Editors can influence models’ body shape
Denise Marcos writes: Re. “Emaciated is the new black: Fashion Week models are too thin” (yesterday). Fashion designers are beholden to magazine editors to showcase their collections on the glossy page. If editors sincerely believe models are too thin they should decree larger sample sizes mandatory for fashion shoots. Currently they are disingenuously blaming designers for supplying ridiculously small ones. Making a commercially prudent decision, a publicity-seeking fashionista would be forced to provide bigger samples. Powerful editors are positioned to set the bar, not vice versa. Convince me otherwise.
Incidentally, where are the wafer-thin males?
Spending per student down under new policy
Ben Aveling writes: Re. “Get Fact: has Gillard increased uni funding by 50%?” (yesterday). You need another option on your “fib-o-matic”, namely “true, but misleading”. Total spending may indeed be up, but spending per student is down. And for the students, that is what matters. But even that overstates it, because the increase in the number of students means that the existing infrastructure (classrooms, libraries, staff, computer systems …) needs to support more students — maintaining standards while growing student numbers requires spending more per student than would be the case were student numbers flat, because building new infrastructure costs more than simply maintaining existing infrastructure.
High-speed rail on the right track
David Thackrah writes: Re. “High-speed rail just doesn’t add up — time to move on” (Friday). If you examine railway passenger travel carefully and analyse the time it takes to navigate to the airport, do check-in, luggage and security, then wait the proverbial 45 minutes for actual departure, and add that back on at your destination, rail travel has greater prospects providing delivery to city centres. Passenger train speeds are around 90 to 115kph, and freight can reach 135 kph. The issue now is on single tracks, where huge juggling of almost two-kilometre-long freighters “muscle out” apparently “delicate” passenger services. The safety protocols seem to have a hold on passenger trains operating at the higher track speed.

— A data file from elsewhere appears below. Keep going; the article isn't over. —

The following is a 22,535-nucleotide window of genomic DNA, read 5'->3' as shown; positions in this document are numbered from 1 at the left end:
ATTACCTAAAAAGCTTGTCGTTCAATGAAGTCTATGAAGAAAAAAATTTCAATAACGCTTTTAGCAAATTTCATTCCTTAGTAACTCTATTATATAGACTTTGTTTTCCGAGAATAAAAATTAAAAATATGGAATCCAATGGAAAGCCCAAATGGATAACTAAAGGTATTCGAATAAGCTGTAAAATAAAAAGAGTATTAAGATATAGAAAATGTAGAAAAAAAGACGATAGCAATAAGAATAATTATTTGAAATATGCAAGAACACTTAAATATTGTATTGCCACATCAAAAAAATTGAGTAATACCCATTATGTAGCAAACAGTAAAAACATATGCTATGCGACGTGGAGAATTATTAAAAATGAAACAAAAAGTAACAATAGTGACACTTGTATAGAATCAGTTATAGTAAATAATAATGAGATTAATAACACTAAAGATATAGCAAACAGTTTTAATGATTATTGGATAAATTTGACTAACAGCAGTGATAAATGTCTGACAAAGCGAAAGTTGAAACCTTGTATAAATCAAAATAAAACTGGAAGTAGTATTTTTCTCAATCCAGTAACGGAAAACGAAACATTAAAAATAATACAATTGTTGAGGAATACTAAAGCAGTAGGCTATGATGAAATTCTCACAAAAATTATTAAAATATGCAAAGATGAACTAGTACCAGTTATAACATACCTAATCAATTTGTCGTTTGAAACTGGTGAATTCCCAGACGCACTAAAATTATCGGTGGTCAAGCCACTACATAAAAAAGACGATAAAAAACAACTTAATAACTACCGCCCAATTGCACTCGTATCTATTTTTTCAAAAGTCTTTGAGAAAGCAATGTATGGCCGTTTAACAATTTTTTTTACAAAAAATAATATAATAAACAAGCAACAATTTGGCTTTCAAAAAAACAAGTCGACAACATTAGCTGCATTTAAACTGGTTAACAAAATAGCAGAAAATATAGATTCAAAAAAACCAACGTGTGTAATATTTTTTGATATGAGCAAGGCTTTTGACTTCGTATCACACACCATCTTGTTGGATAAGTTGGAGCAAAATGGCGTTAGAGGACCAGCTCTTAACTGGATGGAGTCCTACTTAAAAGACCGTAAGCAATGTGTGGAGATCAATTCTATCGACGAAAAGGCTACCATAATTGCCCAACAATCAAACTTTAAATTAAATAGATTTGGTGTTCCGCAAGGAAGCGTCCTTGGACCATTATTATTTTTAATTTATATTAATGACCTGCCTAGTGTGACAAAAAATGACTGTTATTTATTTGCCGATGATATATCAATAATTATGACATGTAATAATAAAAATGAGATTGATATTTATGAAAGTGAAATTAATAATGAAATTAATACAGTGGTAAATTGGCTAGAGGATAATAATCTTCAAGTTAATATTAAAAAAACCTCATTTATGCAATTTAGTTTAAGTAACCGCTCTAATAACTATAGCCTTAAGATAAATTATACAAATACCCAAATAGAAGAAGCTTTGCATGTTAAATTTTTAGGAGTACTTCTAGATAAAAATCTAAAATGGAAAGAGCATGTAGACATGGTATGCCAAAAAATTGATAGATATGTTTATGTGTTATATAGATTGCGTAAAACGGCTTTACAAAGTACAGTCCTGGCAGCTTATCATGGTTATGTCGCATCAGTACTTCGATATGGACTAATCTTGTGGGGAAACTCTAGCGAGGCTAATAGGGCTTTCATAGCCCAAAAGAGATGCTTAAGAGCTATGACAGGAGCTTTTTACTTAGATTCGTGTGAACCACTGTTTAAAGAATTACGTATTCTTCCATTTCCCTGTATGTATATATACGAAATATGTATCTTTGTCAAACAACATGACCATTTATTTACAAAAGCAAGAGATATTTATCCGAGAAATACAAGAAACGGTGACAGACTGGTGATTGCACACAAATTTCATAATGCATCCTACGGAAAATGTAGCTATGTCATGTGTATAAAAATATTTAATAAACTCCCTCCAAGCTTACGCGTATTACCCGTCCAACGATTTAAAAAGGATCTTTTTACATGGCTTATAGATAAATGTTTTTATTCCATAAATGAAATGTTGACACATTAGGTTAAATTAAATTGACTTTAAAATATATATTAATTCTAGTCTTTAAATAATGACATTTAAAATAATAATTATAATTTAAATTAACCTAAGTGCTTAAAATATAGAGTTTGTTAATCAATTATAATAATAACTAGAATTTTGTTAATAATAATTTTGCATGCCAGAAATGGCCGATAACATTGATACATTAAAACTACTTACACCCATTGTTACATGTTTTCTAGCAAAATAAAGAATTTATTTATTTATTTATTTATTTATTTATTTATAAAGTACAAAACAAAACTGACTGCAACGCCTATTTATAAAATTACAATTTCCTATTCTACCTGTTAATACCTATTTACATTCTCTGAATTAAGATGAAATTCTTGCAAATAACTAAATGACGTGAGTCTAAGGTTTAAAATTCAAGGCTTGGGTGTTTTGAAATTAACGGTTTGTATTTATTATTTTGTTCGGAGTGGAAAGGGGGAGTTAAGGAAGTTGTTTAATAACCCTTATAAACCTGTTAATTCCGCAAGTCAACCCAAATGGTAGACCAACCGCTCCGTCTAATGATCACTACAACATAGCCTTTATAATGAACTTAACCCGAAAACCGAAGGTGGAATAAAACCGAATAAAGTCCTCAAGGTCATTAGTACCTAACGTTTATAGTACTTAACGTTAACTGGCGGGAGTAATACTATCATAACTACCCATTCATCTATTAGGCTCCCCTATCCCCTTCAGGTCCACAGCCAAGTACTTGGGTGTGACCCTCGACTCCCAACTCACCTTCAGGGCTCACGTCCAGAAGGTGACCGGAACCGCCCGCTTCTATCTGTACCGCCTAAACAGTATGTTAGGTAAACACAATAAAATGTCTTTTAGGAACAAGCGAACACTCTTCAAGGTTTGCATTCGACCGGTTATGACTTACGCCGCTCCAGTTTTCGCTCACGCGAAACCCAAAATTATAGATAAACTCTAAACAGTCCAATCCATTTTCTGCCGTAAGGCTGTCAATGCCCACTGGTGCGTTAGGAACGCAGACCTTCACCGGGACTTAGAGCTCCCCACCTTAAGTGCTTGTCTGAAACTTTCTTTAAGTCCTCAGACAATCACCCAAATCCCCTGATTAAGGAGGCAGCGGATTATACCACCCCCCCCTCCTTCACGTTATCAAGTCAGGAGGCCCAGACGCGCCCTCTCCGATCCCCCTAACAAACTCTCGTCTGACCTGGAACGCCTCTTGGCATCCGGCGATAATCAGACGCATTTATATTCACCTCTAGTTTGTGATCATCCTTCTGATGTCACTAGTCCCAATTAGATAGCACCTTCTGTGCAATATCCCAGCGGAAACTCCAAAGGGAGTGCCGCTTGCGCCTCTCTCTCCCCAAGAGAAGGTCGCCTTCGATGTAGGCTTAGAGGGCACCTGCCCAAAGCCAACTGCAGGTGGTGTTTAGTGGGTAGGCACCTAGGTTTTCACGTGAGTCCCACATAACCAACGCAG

Yes, it would be a good investment by say, the superannuation investors, to provision better “existing” railway track in the interim while the high-speed railway new track is developed. Most of the land is already set out, and the railway industry awaits a green signal to bring about a major change in the Australian economy. The initial development will be the much-touted “construction phase” and then the “operational phase”(this is where the entrepreneurs appear) followed by the social change, which will herald more people living in regional areas. Even now it would be possible to have a 90-minute service run between central Sydney and Canberra with a train on the hour every hour, both ways. See Velocity trains leaving Southern Cross in Melbourne for Bendigo and Ballarat on to Ararat as examples. However, track re-planning on existing infrastructure would need to be done at a cost stretched over the next decade.
My grandmother told me in 1950 that “you should never pull up the railways”; her remarks remain current.